Government to ramp up terrorism measures and allow the US to use Menwith Hill
The UK government released a total of 46 written statements on one day last week, just as MPs were leaving parliament for the summer recess. The statements included four important policy announcements on defence and security issues:
- New proposed counter-terrorism powers;
- Closure of the Defence Export Services Organisation (DESO);
- Approval of the construction of two new aircraft carriers; and
- Approval for the use of Menwith Hill as part of the US missile defence system.
BASIC Co-Executive Director Ian Davis said:
This is a mixed bag of announcements. Some like the closure of DESO are very welcome, while others such as the construction of new aircraft carriers and a deepening of Britain\’s role in the US missile defence system less so. They hinge upon threat assessments and solutions more in tune with the past century than present and future security concerns”.
New counter-terrorism proposals
It was this issue that grabbed all the media headlines last week. In a statement to parliament on July 25, Gordon Brown said Britain must be “strong in security, robust in our resolve, resilient in response”. He detailed the scale of the terrorist threat:
- 15 attempted terrorist attacks since 9/11;
- 30 more plots known to the authorities; and
- 2,000 individuals being monitored.
The prime minister outlined government strategy for what he called “a generation-long challenge to defeat al-Qaida-inspired terrorist violence”. He announced an integrated border force (encompassing customs and immigration officials, but excluding the police) to combat terrorism, a review of the use of intercept evidence in court and invited discussion on plans to double the current limit for detaining terror suspects without charge, from 28 to 56 days (less than two years since parliament defeated Tony Blair\’s plans for 90-day detention).
The prime minister\’s statement came on the back of the release of both an Intelligence and Security Committee (ISC) Report on UK involvement in the US rendition programme and the Government\’s response. The Committee concludes that there is no evidence of any UK Agency being directly involved in US rendition, although there was one case where MI5 contributed to the seizure of two British residents by the CIA, which secretly flew them to Guantánamo Bay. In a scathing attack on the US security services the Committee said:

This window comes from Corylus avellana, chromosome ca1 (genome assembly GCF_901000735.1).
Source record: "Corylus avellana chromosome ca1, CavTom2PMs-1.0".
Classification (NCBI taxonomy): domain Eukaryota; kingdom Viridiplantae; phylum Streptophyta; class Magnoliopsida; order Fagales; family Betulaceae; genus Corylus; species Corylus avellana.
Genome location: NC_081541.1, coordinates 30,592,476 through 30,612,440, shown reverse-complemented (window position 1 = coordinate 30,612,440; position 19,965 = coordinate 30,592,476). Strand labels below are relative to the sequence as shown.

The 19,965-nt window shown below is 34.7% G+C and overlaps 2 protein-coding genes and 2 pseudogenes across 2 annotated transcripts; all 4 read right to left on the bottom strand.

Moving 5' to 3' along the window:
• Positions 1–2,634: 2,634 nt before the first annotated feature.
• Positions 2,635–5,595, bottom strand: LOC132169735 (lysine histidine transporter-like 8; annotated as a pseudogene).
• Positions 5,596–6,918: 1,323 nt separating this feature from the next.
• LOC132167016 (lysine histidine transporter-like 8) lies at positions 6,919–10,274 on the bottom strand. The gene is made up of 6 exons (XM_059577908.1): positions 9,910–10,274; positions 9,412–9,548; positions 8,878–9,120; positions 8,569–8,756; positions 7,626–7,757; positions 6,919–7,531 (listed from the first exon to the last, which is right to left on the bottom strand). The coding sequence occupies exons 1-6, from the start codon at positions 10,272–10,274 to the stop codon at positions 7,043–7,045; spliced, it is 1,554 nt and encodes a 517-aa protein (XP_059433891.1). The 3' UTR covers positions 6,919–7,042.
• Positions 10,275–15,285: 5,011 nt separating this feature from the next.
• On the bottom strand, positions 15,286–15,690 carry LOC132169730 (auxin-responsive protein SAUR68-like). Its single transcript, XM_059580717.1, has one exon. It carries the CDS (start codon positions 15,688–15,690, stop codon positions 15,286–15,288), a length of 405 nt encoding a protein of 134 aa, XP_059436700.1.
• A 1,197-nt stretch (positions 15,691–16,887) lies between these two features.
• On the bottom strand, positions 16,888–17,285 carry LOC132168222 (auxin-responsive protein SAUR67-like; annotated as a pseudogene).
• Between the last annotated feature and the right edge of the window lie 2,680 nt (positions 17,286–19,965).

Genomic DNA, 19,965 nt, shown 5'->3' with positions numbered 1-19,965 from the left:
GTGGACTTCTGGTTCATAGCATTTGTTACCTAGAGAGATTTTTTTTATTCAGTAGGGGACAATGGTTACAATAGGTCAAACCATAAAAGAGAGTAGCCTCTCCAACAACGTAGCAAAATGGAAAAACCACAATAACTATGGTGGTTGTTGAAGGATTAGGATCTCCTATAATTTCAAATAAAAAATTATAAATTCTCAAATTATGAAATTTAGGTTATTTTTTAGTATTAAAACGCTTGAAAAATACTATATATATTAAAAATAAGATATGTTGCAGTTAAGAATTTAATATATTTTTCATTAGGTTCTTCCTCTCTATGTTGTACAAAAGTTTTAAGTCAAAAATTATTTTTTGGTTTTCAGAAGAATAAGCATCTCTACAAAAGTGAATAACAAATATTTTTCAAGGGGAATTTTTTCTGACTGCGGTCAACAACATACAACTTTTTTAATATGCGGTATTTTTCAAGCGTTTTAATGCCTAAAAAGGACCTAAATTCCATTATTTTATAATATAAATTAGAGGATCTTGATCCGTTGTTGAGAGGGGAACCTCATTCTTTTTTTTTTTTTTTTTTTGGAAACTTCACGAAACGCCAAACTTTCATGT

The Security Service did not foresee that the US authorities would disregard the caveats, given that they had honoured the caveat system for the past 20 years. This case shows a lack of regard on the part of the US for UK concerns – despite strong protests – and that has serious implications for the intelligence relationship.
The prime minister also stressed that he is seeking to build consensus for these proposals. However, a report published today by the House of Lords and House of Commons Joint Committee on Human Rights states that there is no evidence to justify extending the time terror suspects can be held without charge beyond the current 28-day limit. It also brands as “Kafkaesque” part of the control order system, which restricts the liberty of suspected terrorists the government says it cannot prosecute. The report backs making intercept evidence admissible against suspects and wants more parliamentary scrutiny of terror laws and powers.
BASIC is reviewing UK counter-terrorism policy and will publish our findings in the autumn.
Closure of DESO
In a written ministerial statement on 25 July the prime minister announced changes as to how defence trade should be handled by the UK Government. This included closure by the end of the year of the Defence Export Services Organisation (DESO), the 450-strong Whitehall department within the MoD, which is devoted to helping the defence sector to sell military equipment abroad. Major General Alan Sharman, the head of the Defence Manufacturers\’ Association, said: “This was a complete bombshell. I am amazed”, adding that the arms companies are “absolutely” opposed to the closure and called on ministers to “rethink” the decision.
DESO was set up in 1966 by a Labour Government to lobby foreign governments and organise marketing campaigns for arms firms pursuing contracts. BASIC has argued for closure of DESO (and an end to export credit guarantees for defence exports) because it was part of an unwarranted subsidy of profitable defence companies; resulted in arms exports that undermined human rights; and because of wider concerns about the impact of subsidised arms sales on Britain\’s international reputation and security. The government statement also says that UK Trade and Investment, the Whitehall agency responsible for promoting British exports across all industries, will take charge of promoting arms sales. It is important that the closure of DESO heralds a real change in government policy and not just a re-organisation of the same activities from one agency to another.
BASIC will publish an updated analysis of DESO shortly after the summer parliamentary recess.
Approval of two new aircraft carriers
The construction of two new aircraft carriers, the largest warships to be built in Britain, was approved after nine years of debate in a government announcement on 25 July. The total cost is estimated at